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Monday, December 5, 2016

Caroline Glick: Michael Flynn and what he means for Trump’s foreign policy

Jerusalem Post


With Mattis and Flynn at his side, Trump intends to bring down the Iranian regime as a first step toward securing an unconditional victory in the war against radical Islam.

Retired U.S. Army Lt. General Michael Flynn in 2014.


In the US and around the world, people are anxiously awaiting US President-elect Donald Trump’s announcement of his choice to serve as secretary of state. There is no doubt that Trump’s choice for the position will tell us a great deal about the direction his foreign policy is likely to take.

But the fact is that we already have sufficient information to understand what his greatest focus will be.

Trump’s announcement last week that he has selected Marine General James Mattis to serve as his defense secretary is a key piece of the puzzle.

Mattis has a sterling reputation as a brilliant strategist and a sober-minded leader. His appointment has garnered plaudits across the ideological spectrum.

In 2013, US President Barack Obama summarily removed Mattis from his command as head of the US Military’s Central Command. According to media reports, Mattis was fired due to his opposition to Obama’s strategy of embracing Iran, first and foremost through his nuclear diplomacy. Mattis argued that Iran’s nuclear program was far from the only threat Iran constituted to the US and its allies. By empowering Iran through the nuclear deal, Obama was enabling Iran’s rise as a hegemonic power throughout the region.

Mattis’s dim view of Iran is shared by Trump’s choice to serve as his national security adviser. Lt. General Michael Flynn’s appointment has been met with far less enthusiasm among Washington’s foreign policy elites.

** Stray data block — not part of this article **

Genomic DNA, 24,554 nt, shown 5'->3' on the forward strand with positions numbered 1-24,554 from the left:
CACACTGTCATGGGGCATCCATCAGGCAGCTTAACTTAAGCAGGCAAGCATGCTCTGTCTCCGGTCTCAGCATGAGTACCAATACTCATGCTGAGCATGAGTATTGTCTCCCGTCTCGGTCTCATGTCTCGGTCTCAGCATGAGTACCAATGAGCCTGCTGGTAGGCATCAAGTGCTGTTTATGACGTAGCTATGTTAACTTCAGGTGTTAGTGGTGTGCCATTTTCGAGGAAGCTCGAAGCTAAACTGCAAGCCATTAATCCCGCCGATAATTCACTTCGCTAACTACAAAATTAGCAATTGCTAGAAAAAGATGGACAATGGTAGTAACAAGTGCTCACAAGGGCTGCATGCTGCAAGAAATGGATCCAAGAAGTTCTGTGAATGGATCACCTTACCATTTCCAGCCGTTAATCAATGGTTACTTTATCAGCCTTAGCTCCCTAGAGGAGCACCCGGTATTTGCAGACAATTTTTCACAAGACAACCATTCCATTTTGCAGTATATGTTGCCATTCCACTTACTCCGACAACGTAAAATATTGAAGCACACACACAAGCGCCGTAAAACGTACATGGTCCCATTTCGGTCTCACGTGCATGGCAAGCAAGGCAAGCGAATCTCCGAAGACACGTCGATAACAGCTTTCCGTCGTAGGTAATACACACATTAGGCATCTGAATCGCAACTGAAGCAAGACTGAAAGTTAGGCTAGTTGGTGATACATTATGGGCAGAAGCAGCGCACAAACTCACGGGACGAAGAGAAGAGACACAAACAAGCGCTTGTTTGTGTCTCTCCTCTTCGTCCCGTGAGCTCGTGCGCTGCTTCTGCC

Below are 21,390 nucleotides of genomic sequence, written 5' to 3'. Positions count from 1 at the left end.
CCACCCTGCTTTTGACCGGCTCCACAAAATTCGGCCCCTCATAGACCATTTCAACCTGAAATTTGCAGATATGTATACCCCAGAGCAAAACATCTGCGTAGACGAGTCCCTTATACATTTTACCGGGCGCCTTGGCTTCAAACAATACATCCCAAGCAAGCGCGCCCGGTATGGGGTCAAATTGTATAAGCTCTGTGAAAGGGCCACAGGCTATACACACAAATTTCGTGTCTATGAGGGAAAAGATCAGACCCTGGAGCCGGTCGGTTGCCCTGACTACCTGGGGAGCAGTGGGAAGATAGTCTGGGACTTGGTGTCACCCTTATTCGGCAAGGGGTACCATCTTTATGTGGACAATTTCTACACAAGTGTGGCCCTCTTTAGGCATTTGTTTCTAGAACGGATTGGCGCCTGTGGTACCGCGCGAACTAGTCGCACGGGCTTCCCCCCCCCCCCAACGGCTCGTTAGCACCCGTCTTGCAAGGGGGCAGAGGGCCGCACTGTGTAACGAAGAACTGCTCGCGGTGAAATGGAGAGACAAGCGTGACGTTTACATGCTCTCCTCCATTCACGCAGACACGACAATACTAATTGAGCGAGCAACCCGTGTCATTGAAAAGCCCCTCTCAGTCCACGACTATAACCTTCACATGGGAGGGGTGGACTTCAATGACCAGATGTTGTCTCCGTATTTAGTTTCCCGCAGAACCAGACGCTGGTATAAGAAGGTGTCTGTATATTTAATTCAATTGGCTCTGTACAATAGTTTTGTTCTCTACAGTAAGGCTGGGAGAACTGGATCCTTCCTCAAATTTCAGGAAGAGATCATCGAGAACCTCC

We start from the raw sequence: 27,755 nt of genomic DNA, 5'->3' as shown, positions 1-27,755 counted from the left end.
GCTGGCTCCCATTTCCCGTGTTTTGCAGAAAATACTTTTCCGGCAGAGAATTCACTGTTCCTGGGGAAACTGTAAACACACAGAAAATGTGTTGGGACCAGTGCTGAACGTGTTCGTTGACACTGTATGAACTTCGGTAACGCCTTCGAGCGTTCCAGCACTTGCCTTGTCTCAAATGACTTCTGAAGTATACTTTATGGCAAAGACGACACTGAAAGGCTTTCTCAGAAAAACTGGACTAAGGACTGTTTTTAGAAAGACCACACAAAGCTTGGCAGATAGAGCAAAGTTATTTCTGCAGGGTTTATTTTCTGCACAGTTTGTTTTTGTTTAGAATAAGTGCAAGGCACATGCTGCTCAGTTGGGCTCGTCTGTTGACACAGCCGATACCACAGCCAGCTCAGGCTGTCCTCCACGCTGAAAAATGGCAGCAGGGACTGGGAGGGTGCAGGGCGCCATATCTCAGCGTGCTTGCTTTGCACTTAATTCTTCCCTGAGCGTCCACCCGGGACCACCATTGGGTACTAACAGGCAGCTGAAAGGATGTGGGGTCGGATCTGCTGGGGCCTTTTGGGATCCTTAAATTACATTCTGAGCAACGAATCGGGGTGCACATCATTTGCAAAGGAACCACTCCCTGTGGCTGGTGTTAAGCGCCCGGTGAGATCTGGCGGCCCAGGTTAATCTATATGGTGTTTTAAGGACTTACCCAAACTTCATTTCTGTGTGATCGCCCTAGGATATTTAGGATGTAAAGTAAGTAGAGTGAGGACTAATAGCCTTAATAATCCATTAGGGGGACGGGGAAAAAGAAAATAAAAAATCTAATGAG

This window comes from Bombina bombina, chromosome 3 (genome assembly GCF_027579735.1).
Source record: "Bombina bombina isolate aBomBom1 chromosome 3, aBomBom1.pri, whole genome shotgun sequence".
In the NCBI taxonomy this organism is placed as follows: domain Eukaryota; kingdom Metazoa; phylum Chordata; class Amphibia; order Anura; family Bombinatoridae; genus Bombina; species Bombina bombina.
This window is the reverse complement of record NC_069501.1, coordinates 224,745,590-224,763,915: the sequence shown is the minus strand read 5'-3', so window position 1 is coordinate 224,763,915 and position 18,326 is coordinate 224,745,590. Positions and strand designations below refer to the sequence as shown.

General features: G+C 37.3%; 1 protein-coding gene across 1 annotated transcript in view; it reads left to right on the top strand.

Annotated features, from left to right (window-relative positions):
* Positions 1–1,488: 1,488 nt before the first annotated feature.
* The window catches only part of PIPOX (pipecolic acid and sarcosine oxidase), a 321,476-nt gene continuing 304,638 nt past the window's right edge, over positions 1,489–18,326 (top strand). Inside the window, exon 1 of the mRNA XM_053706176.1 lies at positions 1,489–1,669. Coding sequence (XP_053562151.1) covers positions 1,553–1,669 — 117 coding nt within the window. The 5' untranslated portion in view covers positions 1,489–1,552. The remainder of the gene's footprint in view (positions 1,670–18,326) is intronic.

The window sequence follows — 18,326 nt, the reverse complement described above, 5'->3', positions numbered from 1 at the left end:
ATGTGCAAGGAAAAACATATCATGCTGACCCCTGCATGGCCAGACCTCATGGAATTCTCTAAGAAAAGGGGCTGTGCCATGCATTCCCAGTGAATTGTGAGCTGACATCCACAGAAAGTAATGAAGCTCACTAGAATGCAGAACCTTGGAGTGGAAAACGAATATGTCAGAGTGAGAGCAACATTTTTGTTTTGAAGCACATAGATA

Tom Ricks of The New York Times, for instance, attacked Flynn as “erratic” in an article Saturday where he praised Mattis.

It is difficult to understand the basis for Ricks’ criticism. Flynn is considered the most talented intelligence officer of his generation. Like Mattis, Obama promoted Flynn only to fire him over disagreements regarding Obama’s strategy of embracing Iran and pretending away the war that radical Islamists are waging against the US and across the globe.

Flynn served under Obama as the director of the Defense Intelligence Agency. He was fired in 2014 for his refusal to toe the administration’s mendacious lines that radical Islam is not the doctrine informing and inspiring the enemy, and that al-Qaida and its fellows are losing their war.

What Obama and his advisers didn’t want to hear about the US’s enemies and about how best to defeat them Flynn shared with the public in his recently published book Field of Fight, which he coauthored with Michael Ledeen, who served in various national security positions during the Reagan administration.

Flynn’s book is a breath of fresh air in the acrid intellectual environment that Washington has become during the Obama administration. Writing it in this intellectually corrupt atmosphere was an act of intellectual courage.

In Field of Fight, Flynn disposes of the political correctness that has dictated the policy discourse in Washington throughout the Bush and Obama administrations. He forthrightly identifies the enemy that the US is facing as “radical Islam,” and provides a detailed, learned description of its totalitarian ideology and supremacist goals. Noting that no strategy based on denying the truth about the enemy can lead to victory, Flynn explains how his understanding of the enemy’s doctrine and modes of operation enabled him to formulate strategies for winning the ground wars in both Iraq and Afghanistan.

And win them he did. As he explains in his book, Flynn oversaw the transformation of the US’s strategies for fighting in both theaters from strategies based on top-down decapitation of the enemy’s leadership to a groundup destruction of the terrorist networks.